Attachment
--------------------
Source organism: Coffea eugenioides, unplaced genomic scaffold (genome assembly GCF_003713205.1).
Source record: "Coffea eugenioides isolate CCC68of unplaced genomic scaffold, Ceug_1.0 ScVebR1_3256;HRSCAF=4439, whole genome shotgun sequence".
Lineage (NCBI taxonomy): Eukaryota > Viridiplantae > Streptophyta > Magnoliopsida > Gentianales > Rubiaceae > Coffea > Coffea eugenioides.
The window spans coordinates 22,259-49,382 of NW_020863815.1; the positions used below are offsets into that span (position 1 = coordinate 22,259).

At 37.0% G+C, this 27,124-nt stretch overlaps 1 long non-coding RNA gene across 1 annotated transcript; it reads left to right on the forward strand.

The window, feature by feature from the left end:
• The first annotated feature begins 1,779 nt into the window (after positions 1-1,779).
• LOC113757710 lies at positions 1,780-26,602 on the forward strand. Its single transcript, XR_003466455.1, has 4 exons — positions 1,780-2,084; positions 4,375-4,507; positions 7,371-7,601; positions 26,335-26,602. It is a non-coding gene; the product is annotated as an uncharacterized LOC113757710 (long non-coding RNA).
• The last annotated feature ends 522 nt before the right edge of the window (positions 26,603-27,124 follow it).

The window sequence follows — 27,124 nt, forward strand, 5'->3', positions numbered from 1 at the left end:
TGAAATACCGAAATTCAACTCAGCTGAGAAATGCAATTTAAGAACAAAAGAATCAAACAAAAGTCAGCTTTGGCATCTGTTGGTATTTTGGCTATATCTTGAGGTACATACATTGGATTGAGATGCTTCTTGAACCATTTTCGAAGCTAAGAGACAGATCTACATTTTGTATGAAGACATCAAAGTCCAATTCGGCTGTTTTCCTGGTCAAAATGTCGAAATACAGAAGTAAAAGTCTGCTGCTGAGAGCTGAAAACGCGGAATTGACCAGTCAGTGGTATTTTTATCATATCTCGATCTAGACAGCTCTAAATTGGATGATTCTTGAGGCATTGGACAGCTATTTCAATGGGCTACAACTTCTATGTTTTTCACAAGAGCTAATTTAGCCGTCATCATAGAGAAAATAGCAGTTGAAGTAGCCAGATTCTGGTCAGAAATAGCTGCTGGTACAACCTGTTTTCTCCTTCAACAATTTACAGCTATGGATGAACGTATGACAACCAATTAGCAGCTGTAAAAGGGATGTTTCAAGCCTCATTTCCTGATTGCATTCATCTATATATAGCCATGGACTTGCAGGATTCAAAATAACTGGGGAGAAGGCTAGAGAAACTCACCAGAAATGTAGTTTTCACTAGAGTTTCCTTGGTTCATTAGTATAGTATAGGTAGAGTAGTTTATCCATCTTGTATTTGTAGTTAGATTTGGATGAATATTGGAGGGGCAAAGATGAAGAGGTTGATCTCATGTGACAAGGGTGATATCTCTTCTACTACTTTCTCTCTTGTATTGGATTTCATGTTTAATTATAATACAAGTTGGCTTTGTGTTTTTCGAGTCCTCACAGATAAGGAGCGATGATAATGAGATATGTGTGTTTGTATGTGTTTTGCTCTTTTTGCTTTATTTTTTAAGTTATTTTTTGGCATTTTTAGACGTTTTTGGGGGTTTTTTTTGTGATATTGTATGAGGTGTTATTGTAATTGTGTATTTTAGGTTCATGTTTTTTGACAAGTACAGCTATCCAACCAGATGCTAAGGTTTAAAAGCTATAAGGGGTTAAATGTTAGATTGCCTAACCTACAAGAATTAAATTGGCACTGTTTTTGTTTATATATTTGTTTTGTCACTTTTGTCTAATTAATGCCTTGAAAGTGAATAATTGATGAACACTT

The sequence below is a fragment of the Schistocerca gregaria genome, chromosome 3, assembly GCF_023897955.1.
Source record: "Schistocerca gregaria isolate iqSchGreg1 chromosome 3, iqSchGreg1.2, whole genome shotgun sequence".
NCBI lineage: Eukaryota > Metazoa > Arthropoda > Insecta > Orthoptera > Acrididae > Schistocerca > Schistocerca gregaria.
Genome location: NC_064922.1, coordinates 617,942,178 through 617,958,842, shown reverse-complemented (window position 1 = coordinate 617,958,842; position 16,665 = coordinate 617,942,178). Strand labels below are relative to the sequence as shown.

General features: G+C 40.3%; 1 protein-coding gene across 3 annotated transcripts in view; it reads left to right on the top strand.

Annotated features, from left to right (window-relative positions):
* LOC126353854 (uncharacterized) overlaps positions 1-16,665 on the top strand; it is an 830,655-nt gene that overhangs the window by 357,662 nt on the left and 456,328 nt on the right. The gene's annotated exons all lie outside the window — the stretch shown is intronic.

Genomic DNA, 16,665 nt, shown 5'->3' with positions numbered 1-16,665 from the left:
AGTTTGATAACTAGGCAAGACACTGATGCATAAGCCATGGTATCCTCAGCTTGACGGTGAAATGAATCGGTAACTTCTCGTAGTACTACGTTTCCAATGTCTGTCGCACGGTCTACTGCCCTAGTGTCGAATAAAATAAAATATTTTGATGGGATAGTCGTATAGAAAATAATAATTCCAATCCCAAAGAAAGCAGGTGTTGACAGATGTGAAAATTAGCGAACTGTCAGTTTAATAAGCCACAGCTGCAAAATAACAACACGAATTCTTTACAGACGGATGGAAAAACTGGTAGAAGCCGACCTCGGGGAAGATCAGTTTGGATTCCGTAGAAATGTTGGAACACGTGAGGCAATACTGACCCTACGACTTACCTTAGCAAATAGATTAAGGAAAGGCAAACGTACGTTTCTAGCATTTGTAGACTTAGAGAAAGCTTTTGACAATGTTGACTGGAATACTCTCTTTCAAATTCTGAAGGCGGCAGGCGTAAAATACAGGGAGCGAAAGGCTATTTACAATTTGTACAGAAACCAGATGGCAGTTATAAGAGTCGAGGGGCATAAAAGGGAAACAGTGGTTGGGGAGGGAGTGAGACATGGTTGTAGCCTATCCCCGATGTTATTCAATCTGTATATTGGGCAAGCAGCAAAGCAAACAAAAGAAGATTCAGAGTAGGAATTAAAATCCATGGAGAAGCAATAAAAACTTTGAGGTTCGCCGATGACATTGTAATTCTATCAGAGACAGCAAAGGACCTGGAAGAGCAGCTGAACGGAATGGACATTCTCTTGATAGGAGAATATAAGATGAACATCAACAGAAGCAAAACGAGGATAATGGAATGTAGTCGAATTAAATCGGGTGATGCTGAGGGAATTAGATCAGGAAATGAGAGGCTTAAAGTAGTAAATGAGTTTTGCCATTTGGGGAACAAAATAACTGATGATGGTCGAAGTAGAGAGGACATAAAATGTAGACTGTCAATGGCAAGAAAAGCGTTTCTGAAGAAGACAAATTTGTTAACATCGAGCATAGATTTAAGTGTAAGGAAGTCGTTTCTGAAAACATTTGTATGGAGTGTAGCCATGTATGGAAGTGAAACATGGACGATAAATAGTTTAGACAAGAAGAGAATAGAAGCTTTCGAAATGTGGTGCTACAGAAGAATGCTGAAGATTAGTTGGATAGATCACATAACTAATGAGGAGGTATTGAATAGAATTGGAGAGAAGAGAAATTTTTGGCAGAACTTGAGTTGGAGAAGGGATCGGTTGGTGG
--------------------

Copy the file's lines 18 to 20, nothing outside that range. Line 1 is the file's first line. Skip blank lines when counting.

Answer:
* LOC126353854 (uncharacterized) overlaps positions 1-16,665 on the top strand; it is an 830,655-nt gene that overhangs the window by 357,662 nt on the left and 456,328 nt on the right. The gene's annotated exons all lie outside the window — the stretch shown is intronic.

Genomic DNA, 16,665 nt, shown 5'->3' with positions numbered 1-16,665 from the left:
AGTTTGATAACTAGGCAAGACACTGATGCATAAGCCATGGTATCCTCAGCTTGACGGTGAAATGAATCGGTAACTTCTCGTAGTACTACGTTTCCAATGTCTGTCGCACGGTCTACTGCCCTAGTGTCGAATAAAATAAAATATTTTGATGGGATAGTCGTATAGAAAATAATAATTCCAATCCCAAAGAAAGCAGGTGTTGACAGATGTGAAAATTAGCGAACTGTCAGTTTAATAAGCCACAGCTGCAAAATAACAACACGAATTCTTTACAGACGGATGGAAAAACTGGTAGAAGCCGACCTCGGGGAAGATCAGTTTGGATTCCGTAGAAATGTTGGAACACGTGAGGCAATACTGACCCTACGACTTACCTTAGCAAATAGATTAAGGAAAGGCAAACGTACGTTTCTAGCATTTGTAGACTTAGAGAAAGCTTTTGACAATGTTGACTGGAATACTCTCTTTCAAATTCTGAAGGCGGCAGGCGTAAAATACAGGGAGCGAAAGGCTATTTACAATTTGTACAGAAACCAGATGGCAGTTATAAGAGTCGAGGGGCATAAAAGGGAAACAGTGGTTGGGGAGGGAGTGAGACATGGTTGTAGCCTATCCCCGATGTTATTCAATCTGTATATTGGGCAAGCAGCAAAGCAAACAAAAGAAGATTCAGAGTAGGAATTAAAATCCATGGAGAAGCAATAAAAACTTTGAGGTTCGCCGATGACATTGTAATTCTATCAGAGACAGCAAAGGACCTGGAAGAGCAGCTGAACGGAATGGACATTCTCTTGATAGGAGAATATAAGATGAACATCAACAGAAGCAAAACGAGGATAATGGAATGTAGTCGAATTAAATCGGGTGATGCTGAGGGAATTAGATCAGGAAATGAGAGGCTTAAAGTAGTAAATGAGTTTTGCCATTTGGGGAACAAAATAACTGATGATGGTCGAAGTAGAGAGGACATAAAATGTAGACTGTCAATGGCAAGAAAAGCGTTTCTGAAGAAGACAAATTTGTTAACATCGAGCATAGATTTAAGTGTAAGGAAGTCGTTTCTGAAAACATTTGTATGGAGTGTAGCCATGTATGGAAGTGAAACATGGACGATAAATAGTTTAGACAAGAAGAGAATAGAAGCTTTCGAAATGTGGTGCTACAGAAGAATGCTGAAGATTAGTTGGATAGATCACATAACTAATGAGGAGGTATTGAATAGAATTGGAGAGAAGAGAAATTTTTGGCAGAACTTGAGTTGGAGAAGGGATCGGTTGGTGG